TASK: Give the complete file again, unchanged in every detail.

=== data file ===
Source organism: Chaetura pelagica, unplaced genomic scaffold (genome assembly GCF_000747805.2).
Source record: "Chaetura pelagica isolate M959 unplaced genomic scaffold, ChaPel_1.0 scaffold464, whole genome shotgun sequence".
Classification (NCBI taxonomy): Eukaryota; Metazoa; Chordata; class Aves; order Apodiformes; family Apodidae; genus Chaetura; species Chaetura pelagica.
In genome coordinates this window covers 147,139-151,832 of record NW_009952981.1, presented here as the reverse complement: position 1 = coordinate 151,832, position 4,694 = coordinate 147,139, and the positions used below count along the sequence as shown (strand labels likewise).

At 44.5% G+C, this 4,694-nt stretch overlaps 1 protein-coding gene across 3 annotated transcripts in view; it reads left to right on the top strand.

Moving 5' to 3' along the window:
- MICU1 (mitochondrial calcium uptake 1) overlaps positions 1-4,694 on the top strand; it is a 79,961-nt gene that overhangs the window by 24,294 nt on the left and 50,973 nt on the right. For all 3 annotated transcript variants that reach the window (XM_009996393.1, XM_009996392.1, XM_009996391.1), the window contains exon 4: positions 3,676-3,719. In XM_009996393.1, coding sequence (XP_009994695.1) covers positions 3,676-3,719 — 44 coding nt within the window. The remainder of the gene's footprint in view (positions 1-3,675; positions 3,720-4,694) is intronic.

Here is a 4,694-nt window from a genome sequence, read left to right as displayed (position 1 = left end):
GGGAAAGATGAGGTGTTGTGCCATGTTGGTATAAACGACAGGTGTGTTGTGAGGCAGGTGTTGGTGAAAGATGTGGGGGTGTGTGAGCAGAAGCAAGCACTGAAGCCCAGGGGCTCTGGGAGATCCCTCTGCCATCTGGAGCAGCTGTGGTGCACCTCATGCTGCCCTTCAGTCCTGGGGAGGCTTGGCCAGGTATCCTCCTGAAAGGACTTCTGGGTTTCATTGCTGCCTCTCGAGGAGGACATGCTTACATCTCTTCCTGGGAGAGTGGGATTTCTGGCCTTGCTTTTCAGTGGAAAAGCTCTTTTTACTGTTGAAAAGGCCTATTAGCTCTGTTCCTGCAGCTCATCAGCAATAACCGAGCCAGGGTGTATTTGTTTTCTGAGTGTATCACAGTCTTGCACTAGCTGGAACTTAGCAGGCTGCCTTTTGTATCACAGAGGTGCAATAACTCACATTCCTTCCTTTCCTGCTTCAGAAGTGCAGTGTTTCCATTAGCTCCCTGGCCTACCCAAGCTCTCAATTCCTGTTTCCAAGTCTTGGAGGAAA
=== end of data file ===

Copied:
Source organism: Chaetura pelagica, unplaced genomic scaffold (genome assembly GCF_000747805.2).
Source record: "Chaetura pelagica isolate M959 unplaced genomic scaffold, ChaPel_1.0 scaffold464, whole genome shotgun sequence".
Classification (NCBI taxonomy): Eukaryota; Metazoa; Chordata; class Aves; order Apodiformes; family Apodidae; genus Chaetura; species Chaetura pelagica.
In genome coordinates this window covers 147,139-151,832 of record NW_009952981.1, presented here as the reverse complement: position 1 = coordinate 151,832, position 4,694 = coordinate 147,139, and the positions used below count along the sequence as shown (strand labels likewise).

At 44.5% G+C, this 4,694-nt stretch overlaps 1 protein-coding gene across 3 annotated transcripts in view; it reads left to right on the top strand.

Moving 5' to 3' along the window:
- MICU1 (mitochondrial calcium uptake 1) overlaps positions 1-4,694 on the top strand; it is a 79,961-nt gene that overhangs the window by 24,294 nt on the left and 50,973 nt on the right. For all 3 annotated transcript variants that reach the window (XM_009996393.1, XM_009996392.1, XM_009996391.1), the window contains exon 4: positions 3,676-3,719. In XM_009996393.1, coding sequence (XP_009994695.1) covers positions 3,676-3,719 — 44 coding nt within the window. The remainder of the gene's footprint in view (positions 1-3,675; positions 3,720-4,694) is intronic.

Here is a 4,694-nt window from a genome sequence, read left to right as displayed (position 1 = left end):
GGGAAAGATGAGGTGTTGTGCCATGTTGGTATAAACGACAGGTGTGTTGTGAGGCAGGTGTTGGTGAAAGATGTGGGGGTGTGTGAGCAGAAGCAAGCACTGAAGCCCAGGGGCTCTGGGAGATCCCTCTGCCATCTGGAGCAGCTGTGGTGCACCTCATGCTGCCCTTCAGTCCTGGGGAGGCTTGGCCAGGTATCCTCCTGAAAGGACTTCTGGGTTTCATTGCTGCCTCTCGAGGAGGACATGCTTACATCTCTTCCTGGGAGAGTGGGATTTCTGGCCTTGCTTTTCAGTGGAAAAGCTCTTTTTACTGTTGAAAAGGCCTATTAGCTCTGTTCCTGCAGCTCATCAGCAATAACCGAGCCAGGGTGTATTTGTTTTCTGAGTGTATCACAGTCTTGCACTAGCTGGAACTTAGCAGGCTGCCTTTTGTATCACAGAGGTGCAATAACTCACATTCCTTCCTTTCCTGCTTCAGAAGTGCAGTGTTTCCATTAGCTCCCTGGCCTACCCAAGCTCTCAATTCCTGTTTCCAAGTCTTGGAGGAAA